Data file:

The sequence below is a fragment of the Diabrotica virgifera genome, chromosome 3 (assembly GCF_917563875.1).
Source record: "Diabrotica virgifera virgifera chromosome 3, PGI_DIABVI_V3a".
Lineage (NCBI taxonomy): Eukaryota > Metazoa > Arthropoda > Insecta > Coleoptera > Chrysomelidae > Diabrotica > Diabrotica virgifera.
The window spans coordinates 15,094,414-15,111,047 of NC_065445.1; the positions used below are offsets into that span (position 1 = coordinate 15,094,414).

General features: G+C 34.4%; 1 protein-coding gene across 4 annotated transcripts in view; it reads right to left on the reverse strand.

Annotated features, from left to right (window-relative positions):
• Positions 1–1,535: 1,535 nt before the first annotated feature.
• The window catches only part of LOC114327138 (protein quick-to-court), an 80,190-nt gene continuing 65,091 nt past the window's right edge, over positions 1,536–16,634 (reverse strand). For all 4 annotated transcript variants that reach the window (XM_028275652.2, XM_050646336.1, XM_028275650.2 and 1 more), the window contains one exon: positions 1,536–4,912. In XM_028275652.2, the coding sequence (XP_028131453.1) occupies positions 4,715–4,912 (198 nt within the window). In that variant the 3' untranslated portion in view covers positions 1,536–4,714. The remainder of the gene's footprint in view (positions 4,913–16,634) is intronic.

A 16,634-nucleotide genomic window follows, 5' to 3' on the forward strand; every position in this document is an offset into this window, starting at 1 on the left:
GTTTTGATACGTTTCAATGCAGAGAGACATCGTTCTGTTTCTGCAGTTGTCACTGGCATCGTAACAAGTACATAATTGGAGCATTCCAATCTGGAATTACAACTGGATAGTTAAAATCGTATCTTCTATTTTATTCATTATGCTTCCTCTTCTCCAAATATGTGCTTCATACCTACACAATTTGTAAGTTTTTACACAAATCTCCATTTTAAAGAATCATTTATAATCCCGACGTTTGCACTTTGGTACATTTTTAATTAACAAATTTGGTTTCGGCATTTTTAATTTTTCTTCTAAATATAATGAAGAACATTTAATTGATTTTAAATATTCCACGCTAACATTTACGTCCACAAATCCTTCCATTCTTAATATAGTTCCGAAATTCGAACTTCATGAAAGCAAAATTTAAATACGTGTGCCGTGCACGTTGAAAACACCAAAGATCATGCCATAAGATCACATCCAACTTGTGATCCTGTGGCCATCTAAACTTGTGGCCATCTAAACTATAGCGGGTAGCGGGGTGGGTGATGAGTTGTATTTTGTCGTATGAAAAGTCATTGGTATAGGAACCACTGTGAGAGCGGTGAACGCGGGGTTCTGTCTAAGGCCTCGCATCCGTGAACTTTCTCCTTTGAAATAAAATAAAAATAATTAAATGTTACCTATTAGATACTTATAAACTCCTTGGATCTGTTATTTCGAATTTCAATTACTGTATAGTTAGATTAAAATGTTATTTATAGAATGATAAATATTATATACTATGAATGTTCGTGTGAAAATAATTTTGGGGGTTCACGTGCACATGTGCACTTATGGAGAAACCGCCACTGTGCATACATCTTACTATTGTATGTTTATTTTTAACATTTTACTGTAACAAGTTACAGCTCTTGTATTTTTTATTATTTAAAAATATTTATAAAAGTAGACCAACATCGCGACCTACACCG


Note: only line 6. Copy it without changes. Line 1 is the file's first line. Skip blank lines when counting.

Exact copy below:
Annotated features, from left to right (window-relative positions):